I'd never say the Beatles were a shabby second to Elvis, but it's hard not to see them falling short in the rockumentary department. Elvis even delivers a better version of "Get Back" (though he seems to think the title is "Take It Back.") This is a film you will want to see at least once, just to get a sense of who Elvis was just before the money-changers moved into the temple and the man was hijacked by the legend.
Sorry, but I'm not made of wood, people. I should probably mention
now as some sort of disclaimer that I'm going to do my best to
on the details of the new Special Edition DVD here, but I
seriously distracted from technical details because Elvis looks
damn gorgeous and sexy in this footage. I'm not exaggerating, nor am
alone here. I've read at least 20 books about Elvis by those who
closest to him, and they all agree that he hit his peak
69-70. By 68 he lost all the baby fat he had before and then some,
in the best shape of his life, tan, healthy, and confident. "Thin as
rake and more handsome than 10 movie stars" is the quote from
reporter that kept coming to my mind. Members of the Memphis
said that around this time, they would frequently be looking for
and find him admiring himself in the mirror and saying things
"Damn, I'm one good-lookin' sonofagun!". Watching this movie,
definitely don't blame him one bit. I better just move on to
actual movie here before I start really embarrassing myself, but I
most people would agree that it's probably impossible for anyone
watch this and not see why Elvis caused women to completely
control around him.
OK, anyway, where was I? Since this hasn't gone into wide release as of this writing, we were lucky to find a rental DVD copy a few days ago. I'd heard it was great, but expected maybe 1 or 2 new songs or alternate takes and 5 minutes more of rehearsal footage, plus a better picture/ sound quality. This is just like a second (better, I thought) version of the movie. Most of the footage of the fans that went on too long in the first version is gone. I have to admit that some of the original interviews with babbling fans loaded down with every type of Elvis souvenir (and it if it was wearable, wearing it all at once) probably helped cause the stereotype most people have of Elvis fans as lunatics. I've had people (usually, they were born after Elvis passed away) look at me like they way they would at a member of a cult dancing around in an airport when I mention that I'm a big Elvis fan. This version might make those people change their mind, or at the very least, see why Elvis has so many fans in the first place.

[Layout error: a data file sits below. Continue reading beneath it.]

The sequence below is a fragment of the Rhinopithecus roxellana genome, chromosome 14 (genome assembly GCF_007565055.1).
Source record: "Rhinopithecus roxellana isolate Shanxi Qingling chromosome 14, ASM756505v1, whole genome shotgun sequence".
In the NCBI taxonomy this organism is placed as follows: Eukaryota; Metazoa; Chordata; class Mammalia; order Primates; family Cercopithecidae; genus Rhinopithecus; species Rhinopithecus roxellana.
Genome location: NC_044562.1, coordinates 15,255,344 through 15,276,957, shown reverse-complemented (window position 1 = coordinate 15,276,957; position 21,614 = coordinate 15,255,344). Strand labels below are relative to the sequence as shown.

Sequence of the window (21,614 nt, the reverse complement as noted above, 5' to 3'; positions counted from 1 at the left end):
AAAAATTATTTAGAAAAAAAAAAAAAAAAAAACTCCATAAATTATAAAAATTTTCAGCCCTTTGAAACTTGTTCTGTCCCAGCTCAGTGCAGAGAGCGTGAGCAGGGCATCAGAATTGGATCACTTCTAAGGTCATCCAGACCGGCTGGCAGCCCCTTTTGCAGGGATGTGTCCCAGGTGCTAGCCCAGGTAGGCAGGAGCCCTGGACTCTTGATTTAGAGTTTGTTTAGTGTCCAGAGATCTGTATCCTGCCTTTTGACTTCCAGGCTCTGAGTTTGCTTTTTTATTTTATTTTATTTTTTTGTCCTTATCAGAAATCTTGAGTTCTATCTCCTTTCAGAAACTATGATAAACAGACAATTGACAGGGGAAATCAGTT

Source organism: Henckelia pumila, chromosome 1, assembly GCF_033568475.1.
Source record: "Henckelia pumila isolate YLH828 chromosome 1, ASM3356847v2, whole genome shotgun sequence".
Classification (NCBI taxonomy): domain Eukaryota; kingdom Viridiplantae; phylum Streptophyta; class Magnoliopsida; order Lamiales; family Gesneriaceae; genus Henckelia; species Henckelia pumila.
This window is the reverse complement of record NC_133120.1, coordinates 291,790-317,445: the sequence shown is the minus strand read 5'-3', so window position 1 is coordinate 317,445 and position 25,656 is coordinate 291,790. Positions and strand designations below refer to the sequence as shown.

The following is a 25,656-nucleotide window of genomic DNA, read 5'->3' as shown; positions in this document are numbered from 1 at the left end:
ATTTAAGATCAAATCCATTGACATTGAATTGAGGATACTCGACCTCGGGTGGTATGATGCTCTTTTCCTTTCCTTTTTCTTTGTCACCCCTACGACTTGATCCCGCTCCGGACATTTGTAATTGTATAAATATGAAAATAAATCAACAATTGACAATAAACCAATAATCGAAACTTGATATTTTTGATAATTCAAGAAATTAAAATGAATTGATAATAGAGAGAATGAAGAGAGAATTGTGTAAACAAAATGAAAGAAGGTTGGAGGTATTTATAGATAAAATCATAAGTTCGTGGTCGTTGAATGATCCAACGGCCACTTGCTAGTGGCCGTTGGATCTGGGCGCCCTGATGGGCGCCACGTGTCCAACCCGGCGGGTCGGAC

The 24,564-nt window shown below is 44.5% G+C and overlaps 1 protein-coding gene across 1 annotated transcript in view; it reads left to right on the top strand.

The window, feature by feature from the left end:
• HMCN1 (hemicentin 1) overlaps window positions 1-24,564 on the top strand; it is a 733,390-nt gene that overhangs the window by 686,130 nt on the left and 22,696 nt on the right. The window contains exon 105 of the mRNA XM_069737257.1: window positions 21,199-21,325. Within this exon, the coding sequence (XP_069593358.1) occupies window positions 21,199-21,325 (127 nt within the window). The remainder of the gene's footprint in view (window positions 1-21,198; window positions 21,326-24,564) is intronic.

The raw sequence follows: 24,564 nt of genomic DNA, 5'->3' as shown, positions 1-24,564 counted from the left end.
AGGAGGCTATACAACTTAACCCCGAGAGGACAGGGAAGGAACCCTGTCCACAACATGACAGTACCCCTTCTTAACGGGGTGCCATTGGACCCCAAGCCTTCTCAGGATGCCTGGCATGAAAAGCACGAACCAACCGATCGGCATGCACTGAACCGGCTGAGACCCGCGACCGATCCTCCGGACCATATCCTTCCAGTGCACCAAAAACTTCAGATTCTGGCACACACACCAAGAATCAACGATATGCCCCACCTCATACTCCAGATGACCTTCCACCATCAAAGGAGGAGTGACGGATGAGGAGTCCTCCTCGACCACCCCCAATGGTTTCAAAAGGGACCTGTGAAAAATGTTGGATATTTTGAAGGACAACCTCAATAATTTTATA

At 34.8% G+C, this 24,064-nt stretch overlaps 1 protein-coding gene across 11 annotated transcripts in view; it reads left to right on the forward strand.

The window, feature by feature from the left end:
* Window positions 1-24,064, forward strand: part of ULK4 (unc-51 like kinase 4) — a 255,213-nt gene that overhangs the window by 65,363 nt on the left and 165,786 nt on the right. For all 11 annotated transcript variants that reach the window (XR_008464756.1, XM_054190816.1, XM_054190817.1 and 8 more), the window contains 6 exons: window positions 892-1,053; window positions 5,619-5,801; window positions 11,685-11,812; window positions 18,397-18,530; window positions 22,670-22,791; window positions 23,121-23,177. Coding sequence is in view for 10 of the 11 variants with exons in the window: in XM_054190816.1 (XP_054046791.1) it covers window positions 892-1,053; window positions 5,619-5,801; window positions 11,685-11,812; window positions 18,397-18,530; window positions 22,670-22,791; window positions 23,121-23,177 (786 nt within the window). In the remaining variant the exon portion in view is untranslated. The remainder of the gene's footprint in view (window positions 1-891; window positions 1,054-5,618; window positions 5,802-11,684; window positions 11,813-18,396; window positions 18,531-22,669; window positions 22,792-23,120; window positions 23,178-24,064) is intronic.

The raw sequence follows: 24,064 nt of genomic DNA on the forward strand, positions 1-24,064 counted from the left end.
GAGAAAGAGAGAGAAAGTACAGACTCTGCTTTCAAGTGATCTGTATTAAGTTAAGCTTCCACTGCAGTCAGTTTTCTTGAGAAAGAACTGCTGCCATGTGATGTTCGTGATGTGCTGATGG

Instead of the insane fan interviews, there's plenty of rehearsal footage. Most of it is new, and amazing. It also reminded me strongly of the section of the 68 comeback special (and also "One Night With You") where Elvis jammed with his old band, just having fun. Again, I'm kind of fuzzy on the exact songs and the order they're in, ("Little Sister" was probably the best) but most of it is not in the 1970 version, including him talking to the Sweet Inspirations and joking with the band. The concert footage is amazing. Even though it's spliced together using the best of 6 different shows (not that I would have minded sitting through all of them) the performance is so energetic and intense that I can't believe that Elvis did his act twice a night, 7 days a week. Biographers say that Elvis actually requested not to have a day off because he was having so much fun when he first started playing Vegas, and it's obvious from watching this footage that he was having the time of his life. Most of the patter between songs is different, and so are some of his interactions with the audience. There's an extended version of "Suspicious Minds" that's even more impressive than the other one, using alternate takes (they leave out "I hope this suit don't tear up baby", and put in more of the type of dancing that, how do I put this politely, got him banned from the waist down in the 50's ). Just a complete show-stopper. You have to see it to believe it. And if you already thought Elvis was hot, you might want to have that bucket of cold water handy to pour over your head before you sit down to watch this.
Some of the extras include an extremely entertaining trailer that makes you want to watch the movie again immediately, and a pretty interesting "making of" documentary. Obviously, a lot of care and time was taken to produce this new version; this is not something they just slapped together at the last minute just to cash in on the popularity of special edition DVDs. Elvis fans, you have got to own this-or at least see it ASAP, at which point you'll want to buy a copy. I still haven't picked my jaw up off the floor. At some points when you're watching the movie, it's hard to believe he's gone. But it's not hard to believe he would have been very proud of this edition.